Copyright © 2011 by Douglas W. Jerving.
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(Just the kind of fun with words you wish your children could have.)
If I glue an igloo to the top of your tutu
Will you glue one too to the tutu I do too?
Have you met Rudy and Judy Doody
And their toy dog, the cute Tutti-Fruiti?
If we grew an igloo and filled it with windows
With lamp-lights for fortnights for seasons long dark
Would we glow a sideshow ‘til midnight sun flows
Back through our glass panes ‘til spring calls a lark?
Our next door neighbors have a miniature Chihuahua
That for some reason they named King Tut.
He really doesn’t like the weather up here near the pole.
But he’s the lead of some miniature dog sled mutts.
So some say “tut-tut” why have such a mini
In this cold land of the midnight sun?
Well, they don’t eat that much if any
They sleep under the porch to keep warm
And they ward off the polar bears
Believe me that cutie Tutti-Fruiti can outwit a bear
When flung through the air with the greatest of ease.
King Tut! What a mutt, can turn his carcass to grease.
These mighty mites are tough! I swear
They’ll rabble a rouser ‘til you hear pleas!
God’s mercy on that intruder!
Did you ever see a small dog with such big teeth?
He’d scare the smile off the Cheshire Cat!
The bears all know, and the criminals are certain
That the bigger they are the harder they fall.
It’s not the size of the dog in the fight.
It’s the size of the fight in the dog.
Don’t steal the light of Rudy and Judy and
Leave my next door neighbor alone,
Or you face the wrath from an igloo that hath
(“Has” for those not using Olde English)
A puppy the size of a penny who’ll
Most cruelly expose you the fool
And carry the light that you ripped off by night
Back home; leaving you just a prayer and a wish.
“Good dog” says the master.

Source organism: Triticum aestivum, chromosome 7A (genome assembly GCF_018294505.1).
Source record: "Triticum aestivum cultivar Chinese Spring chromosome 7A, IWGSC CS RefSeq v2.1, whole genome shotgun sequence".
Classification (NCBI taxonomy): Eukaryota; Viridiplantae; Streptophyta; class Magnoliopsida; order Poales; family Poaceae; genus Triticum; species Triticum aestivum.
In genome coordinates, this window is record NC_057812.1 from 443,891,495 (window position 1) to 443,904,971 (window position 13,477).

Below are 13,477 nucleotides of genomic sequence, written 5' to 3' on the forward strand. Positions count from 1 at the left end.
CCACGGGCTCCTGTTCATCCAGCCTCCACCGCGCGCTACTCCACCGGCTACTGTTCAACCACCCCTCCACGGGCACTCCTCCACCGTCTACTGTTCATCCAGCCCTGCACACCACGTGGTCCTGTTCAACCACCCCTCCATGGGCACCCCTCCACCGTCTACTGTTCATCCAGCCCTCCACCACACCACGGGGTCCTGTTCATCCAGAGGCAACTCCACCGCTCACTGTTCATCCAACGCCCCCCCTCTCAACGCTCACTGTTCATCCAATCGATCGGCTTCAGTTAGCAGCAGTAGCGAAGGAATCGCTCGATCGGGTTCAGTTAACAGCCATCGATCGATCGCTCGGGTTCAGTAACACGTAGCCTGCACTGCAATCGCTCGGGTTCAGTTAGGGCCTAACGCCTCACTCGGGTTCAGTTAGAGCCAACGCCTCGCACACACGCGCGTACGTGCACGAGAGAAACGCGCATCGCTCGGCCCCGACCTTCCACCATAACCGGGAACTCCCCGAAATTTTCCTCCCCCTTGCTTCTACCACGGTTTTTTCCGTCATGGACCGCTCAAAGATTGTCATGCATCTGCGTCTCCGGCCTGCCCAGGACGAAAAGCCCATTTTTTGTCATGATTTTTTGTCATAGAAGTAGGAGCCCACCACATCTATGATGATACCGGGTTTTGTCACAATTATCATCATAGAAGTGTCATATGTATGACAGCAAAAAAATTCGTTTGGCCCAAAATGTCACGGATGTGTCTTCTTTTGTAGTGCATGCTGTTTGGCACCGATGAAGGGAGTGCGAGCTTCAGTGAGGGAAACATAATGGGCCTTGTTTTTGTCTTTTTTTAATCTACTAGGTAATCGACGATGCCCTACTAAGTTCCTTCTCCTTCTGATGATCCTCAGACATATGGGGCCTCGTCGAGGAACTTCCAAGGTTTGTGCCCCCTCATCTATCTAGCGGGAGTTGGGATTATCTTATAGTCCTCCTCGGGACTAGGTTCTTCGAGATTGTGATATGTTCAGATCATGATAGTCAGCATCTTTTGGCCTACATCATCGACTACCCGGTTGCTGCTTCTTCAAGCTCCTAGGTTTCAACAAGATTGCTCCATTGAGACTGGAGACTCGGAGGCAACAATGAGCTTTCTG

You service your purpose, no matter big or small.
The nights are forever up here in Alaska;
The days give no sleep, no rest. But
Our minis and toys provide our respite
Despite size erudite in light of their fangs
Giving pangs of misgiving
For all those left living
The tearing of the flesh.
So Rudy and Judy and I and
My next door neighbor fear nothing. Our lap
Dogs love cold and snow and eat
Under the porches while we light our torches
In igloos aglow with your flesh in tow
Who to candles we have made your meat.
It may sound horrific this nonsense I spend
Warning wicked men to steer clear.
Yet the full day is dawning upon the cold light.
We small and dejected not always rejected
Will walk on your ashes some year.
Our igloos in cold places hated, yet filled with lamps;
The hounds of our heavens pursuing
Shall yet prove our fortunes most blessed and graced
With the eternal light of life enduring
To the end of this nonsense poem called life
And holding to a permanent mooring
Where even small dogs defeat Occam’s knife.
So here in the light carved out in the dark
And filled with the glow from our windows
Despite the long season we wait ever knowing
That dark is defeated and ever exposing;
The dogs under porches will even be granted
Their reason, their day when Spring glowing
Brings back the lost park. Summer throwing
It’s eternal love around us.
Doug Jerving is the publisher of the NewEdisonGazette.com. You may contact him at
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